For U.S. equity exposure, I've employed Vanguard Total Stock Market ETF (VTI). IShares Core S&P Total US Stock Market ETF (ITOT) and Schwab US Broad Market ETF (SCHB) are also superb low-cost options. I'm also a fan of tax-managed funds for tax-efficient U.S. equity exposure and have used them in my other tax-efficient portfolios. But the best core fund of that ilk, Vanguard Tax-Managed Capital Appreciation (VTCLX), focuses on large-company stocks and is therefore less suitable as a stand-alone U.S. equity holding. Finally, investors could quite reasonably use traditional index funds instead of the ETFs shown here; Vanguard, Schwab, and Fidelity all field fine total market trackers.
I took a similar tack with the portfolios' international-equity exposure, employing Vanguard Total International Stock ETF (VXUS) as the sole foreign-stock fund. Investors could reasonably use Vanguard FTSE All-World ex-US ETF (VEU), iShares Core MSCI Total International Stock ETF (IXUS), and Schwab International Equity ETF (SCHF). Here again, a traditional index fund supplying broad foreign-market exposure could work.
For the portfolio’s fixed-income exposure, I opted for Fidelity Intermediate Municipal Income (FLTMX), a longtime Morningstar Medalist with a Morningstar Analyst Rating of Gold. It benefits from low costs, a sensible process that emphasizes risk controls, and a solid management team. Worthy alternatives include Vanguard Intermediate-Term Tax-Exempt (VWITX), Vanguard Tax-Exempt Bond ETF (VTEB), and iShares National Muni Bond ETF (MUB). The latter two funds are ETFs, but it’s worth noting that the ETF format doesn't confer the same benefits to bond funds as it does to stock funds. That's because most of the return you earn as a bond investor, whether in a taxable-bond or municipal-bond fund, comes from income payouts, not capital gains. And as an ETF investor, that income flows through to you just as it would to an investor in a traditional fund. Because municipal-bond income is free from most federal taxes, and in some cases state and local taxes, too, both actively managed and indexed municipal bonds tend to be extremely tax-efficient.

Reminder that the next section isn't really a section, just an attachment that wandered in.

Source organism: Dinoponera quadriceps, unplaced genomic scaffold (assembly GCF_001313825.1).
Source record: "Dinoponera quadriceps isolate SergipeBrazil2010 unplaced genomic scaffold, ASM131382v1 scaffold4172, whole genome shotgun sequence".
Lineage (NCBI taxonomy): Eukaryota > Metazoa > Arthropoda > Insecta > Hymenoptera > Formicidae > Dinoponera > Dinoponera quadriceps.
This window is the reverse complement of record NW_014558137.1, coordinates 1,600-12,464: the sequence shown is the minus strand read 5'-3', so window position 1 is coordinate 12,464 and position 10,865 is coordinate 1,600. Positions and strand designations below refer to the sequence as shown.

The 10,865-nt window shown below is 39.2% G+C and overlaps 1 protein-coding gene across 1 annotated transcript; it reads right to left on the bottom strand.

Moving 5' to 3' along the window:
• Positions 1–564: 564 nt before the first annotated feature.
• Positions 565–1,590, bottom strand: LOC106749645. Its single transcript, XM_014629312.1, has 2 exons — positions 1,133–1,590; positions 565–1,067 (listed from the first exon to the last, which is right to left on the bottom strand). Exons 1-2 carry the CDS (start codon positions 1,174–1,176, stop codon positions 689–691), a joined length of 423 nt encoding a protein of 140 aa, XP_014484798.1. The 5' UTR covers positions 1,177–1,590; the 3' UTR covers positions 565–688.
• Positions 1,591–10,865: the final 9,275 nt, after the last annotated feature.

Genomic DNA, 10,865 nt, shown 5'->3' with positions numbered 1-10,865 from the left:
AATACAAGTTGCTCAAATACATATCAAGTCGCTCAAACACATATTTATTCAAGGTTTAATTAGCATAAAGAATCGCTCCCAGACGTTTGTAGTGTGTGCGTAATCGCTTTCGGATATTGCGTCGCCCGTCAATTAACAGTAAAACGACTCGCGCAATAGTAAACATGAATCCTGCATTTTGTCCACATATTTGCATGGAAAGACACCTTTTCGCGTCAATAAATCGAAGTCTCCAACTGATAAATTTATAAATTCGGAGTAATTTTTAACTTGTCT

I've based the portfolios' asset allocations on the Morningstar Lifetime Allocation Indexes. However, I'd recommend that investors take into account their own situations when setting their asset allocations or work with a financial advisor to help them do so. For example, investors who are close to retirement but expect to derive most of their needed income from Social Security and/or a pension are apt to find the Conservative portfolio too meek for their needs. Meanwhile, younger retirees who haven't yet lived through a bear market (and therefore don't know how they'll respond when one eventually surfaces) may want to opt for fewer stocks than are reflected in the Aggressive portfolio.
Aggressive Tax-Efficient Saver Portfolio for Minimalists
Estimated retirement date: 2055
Baseline asset allocation: 95% equity/5% bond
Moderate Tax-Efficient Saver Portfolio for Minimalists
Estimated retirement date: 2035
Baseline asset allocation: 75% equity/25% bond
45% Vanguard Total Stock Market Index
30% Vanguard Total International Stock Market Index
25% Fidelity Intermediate Municipal Income
Conservative Tax-Efficient Saver Portfolio for Minimalists
Estimated retirement date: 2025
Baseline asset allocation: 55% equity/45% bond
35% Vanguard Total Stock Market Index
20% Vanguard Total International Stock Market Index
45% Fidelity Intermediate Municipal Income
Christine Benz does not own shares in any of the securities mentioned above. Find out about Morningstar’s editorial policies.